I found this while reading, and it touched me.  I thought it might touch you as well.  Love isn’t only about giving; it’s about receiving as well.  Tracey taught me this as well.

True Love.


One day when I was in Brooklyn, I saw a young man going along the street without any arms. A friend who was with me, pointed him out, and told me his story. When the war broke out he felt it to be his duty to enlist and go to the front. He was engaged to be married, and while in the army letters passed frequently between him and his intended wife. After the battle of the Wilderness the young lady looked anxiously for the accustomed letter. For a little while no letter was received. At last one came in a strange hand. She opened it with trembling fingers, and read these words: “We have fought a terrible battle. I have been wounded so awfully that I shall never be able to support you. A friend writes this for me. I love you more tenderly than ever, but I release you from your promise. I will not ask you to join your life with the maimed life of mine:” That letter was never answered. The next train that left, the young lady was on it. She went to the hospital. She found out the number of his cot, and she went down the aisle, between the long rows of the wounded men. At last she saw the number, and, hurrying to his side, she threw her arms around his neck and said: “I’ll not desert you. I’ll take care of you.” He did not resist her love. They were married, and there is no happier couple than this one. We are dependent on one another. Christ says, “I’ll take care of you. I’ll take you to this bosom of mine.” That young man could have spurned her love; he could, but he didn’t. Surely you can be saved if you will accept the Saviour’s love. If God loves us, my friends, He loves us unto the end. “For God so loved the world, that He gave His only begotten Son, that whosoever believeth in Him should not perish, but have everlasting life.”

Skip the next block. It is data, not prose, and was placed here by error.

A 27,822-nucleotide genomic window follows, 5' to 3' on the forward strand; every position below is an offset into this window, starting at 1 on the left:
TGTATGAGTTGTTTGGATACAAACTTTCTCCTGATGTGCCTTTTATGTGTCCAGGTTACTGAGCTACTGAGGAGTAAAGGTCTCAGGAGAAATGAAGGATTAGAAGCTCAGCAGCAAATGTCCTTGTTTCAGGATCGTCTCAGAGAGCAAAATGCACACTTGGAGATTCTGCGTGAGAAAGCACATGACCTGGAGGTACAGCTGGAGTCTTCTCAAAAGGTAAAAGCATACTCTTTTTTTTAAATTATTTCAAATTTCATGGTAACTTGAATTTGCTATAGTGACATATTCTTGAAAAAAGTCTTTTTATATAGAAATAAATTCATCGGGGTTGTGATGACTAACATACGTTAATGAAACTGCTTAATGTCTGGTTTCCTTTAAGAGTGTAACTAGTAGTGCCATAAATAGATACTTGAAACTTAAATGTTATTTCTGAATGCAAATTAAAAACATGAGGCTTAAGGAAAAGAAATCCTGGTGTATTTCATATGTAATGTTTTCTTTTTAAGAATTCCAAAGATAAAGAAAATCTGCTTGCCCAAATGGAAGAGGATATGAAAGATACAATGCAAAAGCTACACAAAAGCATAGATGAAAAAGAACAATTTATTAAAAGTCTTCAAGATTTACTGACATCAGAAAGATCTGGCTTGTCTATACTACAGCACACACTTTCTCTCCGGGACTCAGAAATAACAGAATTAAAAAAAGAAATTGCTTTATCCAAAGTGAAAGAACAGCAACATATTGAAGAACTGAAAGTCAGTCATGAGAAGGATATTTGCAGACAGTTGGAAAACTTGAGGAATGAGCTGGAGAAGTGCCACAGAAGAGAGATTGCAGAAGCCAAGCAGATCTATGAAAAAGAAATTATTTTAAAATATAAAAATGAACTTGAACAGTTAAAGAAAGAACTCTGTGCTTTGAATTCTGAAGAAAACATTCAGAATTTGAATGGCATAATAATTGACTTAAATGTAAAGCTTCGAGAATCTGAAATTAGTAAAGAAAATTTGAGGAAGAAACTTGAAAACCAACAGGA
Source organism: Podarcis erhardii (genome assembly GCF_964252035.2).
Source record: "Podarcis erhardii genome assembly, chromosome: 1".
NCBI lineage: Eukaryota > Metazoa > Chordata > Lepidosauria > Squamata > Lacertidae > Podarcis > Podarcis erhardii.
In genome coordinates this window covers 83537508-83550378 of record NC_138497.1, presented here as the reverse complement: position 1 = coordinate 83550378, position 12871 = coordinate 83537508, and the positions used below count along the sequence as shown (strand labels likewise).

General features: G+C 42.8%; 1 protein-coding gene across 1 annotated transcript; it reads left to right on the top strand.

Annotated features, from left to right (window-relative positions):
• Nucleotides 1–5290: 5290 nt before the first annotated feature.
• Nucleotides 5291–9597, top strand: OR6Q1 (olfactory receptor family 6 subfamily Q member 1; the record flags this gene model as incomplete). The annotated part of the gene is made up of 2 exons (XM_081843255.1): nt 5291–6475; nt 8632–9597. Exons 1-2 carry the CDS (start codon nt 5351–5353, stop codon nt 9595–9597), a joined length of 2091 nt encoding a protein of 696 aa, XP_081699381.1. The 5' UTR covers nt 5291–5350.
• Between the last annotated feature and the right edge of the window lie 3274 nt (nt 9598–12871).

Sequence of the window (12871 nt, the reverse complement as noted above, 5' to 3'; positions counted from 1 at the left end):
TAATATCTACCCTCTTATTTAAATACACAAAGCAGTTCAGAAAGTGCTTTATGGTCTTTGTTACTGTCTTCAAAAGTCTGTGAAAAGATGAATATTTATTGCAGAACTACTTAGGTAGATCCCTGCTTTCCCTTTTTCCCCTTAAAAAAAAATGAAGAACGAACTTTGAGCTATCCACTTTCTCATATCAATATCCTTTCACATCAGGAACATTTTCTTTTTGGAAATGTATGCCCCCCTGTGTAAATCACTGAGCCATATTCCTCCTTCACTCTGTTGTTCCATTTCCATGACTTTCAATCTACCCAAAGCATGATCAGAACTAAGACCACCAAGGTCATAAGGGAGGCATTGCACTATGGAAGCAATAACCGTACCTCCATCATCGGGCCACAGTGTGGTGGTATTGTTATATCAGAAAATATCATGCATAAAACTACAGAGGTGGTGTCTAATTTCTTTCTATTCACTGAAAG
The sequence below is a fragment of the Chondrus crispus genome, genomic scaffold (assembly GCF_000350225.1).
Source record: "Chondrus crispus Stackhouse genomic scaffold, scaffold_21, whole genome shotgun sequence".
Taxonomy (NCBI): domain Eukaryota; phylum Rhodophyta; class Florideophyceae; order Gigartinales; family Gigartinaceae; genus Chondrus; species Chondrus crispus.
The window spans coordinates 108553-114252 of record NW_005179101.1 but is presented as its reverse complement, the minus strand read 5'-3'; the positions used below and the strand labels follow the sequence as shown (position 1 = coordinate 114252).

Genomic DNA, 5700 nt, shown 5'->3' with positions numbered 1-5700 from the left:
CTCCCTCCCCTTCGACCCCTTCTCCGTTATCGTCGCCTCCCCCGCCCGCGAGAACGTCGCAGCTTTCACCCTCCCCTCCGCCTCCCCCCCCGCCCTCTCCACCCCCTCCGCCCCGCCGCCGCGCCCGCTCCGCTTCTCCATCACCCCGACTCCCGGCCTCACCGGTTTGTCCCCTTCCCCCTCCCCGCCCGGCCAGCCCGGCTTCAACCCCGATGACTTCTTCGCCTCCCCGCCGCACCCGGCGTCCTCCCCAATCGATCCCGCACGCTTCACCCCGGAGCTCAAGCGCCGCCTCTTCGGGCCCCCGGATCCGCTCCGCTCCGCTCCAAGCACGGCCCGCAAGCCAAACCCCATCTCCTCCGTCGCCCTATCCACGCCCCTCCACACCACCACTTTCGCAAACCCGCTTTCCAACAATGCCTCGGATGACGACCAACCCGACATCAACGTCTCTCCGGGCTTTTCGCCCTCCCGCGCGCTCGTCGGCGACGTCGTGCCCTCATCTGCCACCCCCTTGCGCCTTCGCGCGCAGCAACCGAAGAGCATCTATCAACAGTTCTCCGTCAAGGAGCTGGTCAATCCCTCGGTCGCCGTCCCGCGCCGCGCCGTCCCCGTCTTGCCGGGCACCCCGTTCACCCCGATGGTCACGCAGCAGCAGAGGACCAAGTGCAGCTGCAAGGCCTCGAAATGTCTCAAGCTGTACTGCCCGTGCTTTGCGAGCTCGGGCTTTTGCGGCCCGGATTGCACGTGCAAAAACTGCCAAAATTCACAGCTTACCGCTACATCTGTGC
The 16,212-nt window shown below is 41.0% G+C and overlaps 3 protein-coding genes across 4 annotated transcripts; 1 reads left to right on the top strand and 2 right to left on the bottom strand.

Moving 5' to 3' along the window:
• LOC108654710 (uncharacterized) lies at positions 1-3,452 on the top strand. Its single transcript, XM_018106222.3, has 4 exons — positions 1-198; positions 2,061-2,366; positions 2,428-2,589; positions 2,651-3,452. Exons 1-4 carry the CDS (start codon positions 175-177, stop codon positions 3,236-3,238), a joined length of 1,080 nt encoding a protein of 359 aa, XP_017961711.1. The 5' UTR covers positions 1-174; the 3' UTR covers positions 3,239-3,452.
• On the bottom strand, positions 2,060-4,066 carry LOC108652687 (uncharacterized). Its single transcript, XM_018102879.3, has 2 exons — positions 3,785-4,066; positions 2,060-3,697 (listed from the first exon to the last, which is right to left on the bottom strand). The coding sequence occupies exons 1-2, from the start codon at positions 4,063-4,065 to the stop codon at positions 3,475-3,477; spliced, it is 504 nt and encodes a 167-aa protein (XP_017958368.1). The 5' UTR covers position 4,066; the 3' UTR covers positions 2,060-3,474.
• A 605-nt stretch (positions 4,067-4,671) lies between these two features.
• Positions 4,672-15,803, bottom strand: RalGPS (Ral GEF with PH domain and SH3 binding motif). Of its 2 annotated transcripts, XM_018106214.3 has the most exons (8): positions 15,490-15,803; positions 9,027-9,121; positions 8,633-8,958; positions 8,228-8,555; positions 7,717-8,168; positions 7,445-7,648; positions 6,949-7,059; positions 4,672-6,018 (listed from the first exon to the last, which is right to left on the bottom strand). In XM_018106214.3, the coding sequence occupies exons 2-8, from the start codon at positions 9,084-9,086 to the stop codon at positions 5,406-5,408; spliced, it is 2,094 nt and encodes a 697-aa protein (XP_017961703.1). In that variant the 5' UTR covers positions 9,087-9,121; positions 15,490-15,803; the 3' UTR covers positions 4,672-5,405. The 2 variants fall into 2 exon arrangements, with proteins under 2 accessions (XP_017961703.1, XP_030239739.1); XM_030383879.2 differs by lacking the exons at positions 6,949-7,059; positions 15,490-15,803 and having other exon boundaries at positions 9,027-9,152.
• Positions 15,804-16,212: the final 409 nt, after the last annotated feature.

From the Writings of James Ryle